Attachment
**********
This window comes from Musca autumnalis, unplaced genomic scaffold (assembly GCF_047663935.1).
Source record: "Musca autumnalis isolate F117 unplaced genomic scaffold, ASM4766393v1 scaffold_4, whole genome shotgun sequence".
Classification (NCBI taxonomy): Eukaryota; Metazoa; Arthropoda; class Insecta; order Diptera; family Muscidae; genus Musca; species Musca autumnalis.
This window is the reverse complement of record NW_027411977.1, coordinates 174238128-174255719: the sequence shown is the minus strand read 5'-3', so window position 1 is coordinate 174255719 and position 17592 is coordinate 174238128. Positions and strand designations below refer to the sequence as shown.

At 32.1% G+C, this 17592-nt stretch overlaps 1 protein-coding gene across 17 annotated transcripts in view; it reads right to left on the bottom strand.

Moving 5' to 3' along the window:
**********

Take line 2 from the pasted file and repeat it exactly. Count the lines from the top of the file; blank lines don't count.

Source record: "Musca autumnalis isolate F117 unplaced genomic scaffold, ASM4766393v1 scaffold_4, whole genome shotgun sequence".